Dumb is only a stage. Wallow, and then begin.

September 27, 2017 by

Some call it The Dunning Kruger Effect: People currently inept at something think it will be easy to do. They have unbridled confidence.

How hard can it be? It’ll be fantastic (I WILL BE FANTASTIC!)

I’ll learn the ukulele…

I’ll leave my secure job and start a farm…

I love making cookies so I’ll make a business out of it…

Charles Darwin described it like this:

Ignorance more frequently begets confidence than does knowledge.

In other words, you’ve never done it before so you have much more faith in your abilities than if you actually HAD any abilities.

Is this ‘confidence overload’ an embarrassment to be quickly quashed in yourself?

I say no.

If you did quash it, you might not start anything difficult or risky.

You might become one of those ‘naysayers’…

“Oh no, you can’t do that. Oh no, I’ve seen people try that and it doesn’t work. Oh no I reckon you’d be crazy to do that…”

God I hate a naysayer truly I do.

I say: being ignorant is a stage to be embraced, to wallow in… before launching into reality.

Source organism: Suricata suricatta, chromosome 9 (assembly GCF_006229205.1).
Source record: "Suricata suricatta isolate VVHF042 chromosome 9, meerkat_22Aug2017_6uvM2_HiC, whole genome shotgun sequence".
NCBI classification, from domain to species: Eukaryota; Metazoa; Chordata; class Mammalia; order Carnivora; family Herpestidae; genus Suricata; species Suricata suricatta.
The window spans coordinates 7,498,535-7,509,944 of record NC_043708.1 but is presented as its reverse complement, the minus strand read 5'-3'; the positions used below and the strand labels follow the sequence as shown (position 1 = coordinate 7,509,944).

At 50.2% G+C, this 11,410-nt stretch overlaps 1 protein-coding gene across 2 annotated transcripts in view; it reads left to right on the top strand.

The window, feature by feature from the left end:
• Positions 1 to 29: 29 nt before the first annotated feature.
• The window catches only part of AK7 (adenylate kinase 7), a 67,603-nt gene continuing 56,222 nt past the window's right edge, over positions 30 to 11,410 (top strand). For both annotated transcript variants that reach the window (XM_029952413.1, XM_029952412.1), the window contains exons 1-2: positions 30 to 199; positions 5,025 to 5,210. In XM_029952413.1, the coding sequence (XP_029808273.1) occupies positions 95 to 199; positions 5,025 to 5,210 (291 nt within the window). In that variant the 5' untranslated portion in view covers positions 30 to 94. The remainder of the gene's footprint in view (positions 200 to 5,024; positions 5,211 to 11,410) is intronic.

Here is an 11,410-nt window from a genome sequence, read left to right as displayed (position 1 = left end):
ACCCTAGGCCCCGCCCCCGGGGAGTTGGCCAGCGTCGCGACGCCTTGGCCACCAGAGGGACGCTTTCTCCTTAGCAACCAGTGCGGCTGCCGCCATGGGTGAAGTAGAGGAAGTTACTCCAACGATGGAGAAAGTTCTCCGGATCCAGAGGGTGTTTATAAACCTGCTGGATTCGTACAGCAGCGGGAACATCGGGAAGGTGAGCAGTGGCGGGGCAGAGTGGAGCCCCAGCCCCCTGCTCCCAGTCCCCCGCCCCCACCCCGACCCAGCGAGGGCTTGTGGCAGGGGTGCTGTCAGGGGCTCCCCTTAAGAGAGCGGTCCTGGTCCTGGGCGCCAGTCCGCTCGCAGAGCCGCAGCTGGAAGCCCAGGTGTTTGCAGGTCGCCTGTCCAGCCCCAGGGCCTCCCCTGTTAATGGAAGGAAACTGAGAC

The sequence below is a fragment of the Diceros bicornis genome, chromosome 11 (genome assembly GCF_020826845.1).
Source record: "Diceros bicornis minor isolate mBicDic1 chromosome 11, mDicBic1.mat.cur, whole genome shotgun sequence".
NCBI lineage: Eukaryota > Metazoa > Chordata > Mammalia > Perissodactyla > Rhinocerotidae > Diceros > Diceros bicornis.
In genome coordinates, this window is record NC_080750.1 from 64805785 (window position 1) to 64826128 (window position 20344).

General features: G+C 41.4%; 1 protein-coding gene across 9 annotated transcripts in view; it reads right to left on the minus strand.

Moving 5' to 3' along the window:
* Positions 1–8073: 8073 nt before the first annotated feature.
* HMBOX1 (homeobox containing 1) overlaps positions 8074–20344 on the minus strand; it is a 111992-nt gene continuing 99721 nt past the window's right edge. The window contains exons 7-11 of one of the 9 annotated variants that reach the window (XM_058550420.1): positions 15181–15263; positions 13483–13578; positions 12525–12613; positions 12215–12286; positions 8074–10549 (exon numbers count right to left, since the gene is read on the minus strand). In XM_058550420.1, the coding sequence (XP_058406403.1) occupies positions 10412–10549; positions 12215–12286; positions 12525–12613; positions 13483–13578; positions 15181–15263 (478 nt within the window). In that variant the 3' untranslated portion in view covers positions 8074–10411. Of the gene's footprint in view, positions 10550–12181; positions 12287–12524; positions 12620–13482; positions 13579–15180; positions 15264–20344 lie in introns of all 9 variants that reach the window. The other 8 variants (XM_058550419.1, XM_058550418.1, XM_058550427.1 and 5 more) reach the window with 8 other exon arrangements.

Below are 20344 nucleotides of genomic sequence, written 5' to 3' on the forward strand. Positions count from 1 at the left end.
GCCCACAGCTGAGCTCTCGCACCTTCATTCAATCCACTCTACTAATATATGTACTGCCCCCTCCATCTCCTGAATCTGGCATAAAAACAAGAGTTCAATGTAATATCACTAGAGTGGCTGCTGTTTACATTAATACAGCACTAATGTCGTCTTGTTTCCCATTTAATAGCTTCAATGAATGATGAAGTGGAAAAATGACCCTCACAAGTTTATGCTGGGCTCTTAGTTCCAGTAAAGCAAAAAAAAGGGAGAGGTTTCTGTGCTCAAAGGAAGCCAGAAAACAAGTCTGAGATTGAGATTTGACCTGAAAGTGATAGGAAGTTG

Because if you did know how difficult it truly is to become confident in a new set of skills (playing the ukulele, farming for a living, making cookies into money) you might give up before you begin.

Being dumb first is a perfectly legitimate way to approach entrepreneurship. I see it all the time. I was dumb for sure.

But it’s not enough. It might get us into business, but what gets us through to the other side?

Determination. Resilience. Vigour. Tempered confidence over time. Experience. Trying and failing and trying again. Meeting great people who were dumb once too and made it to ‘smarter’. Asking for help. Skilling up beyond the pain threshold.

Dumb is only a stage. Wallow, and then keep going.

Stay up to date on the food community

Would you like to receive information straight to your inbox about food business, news and other Wandering Cooks events? If so, sign up and we’ll make sure to keep you in the loop.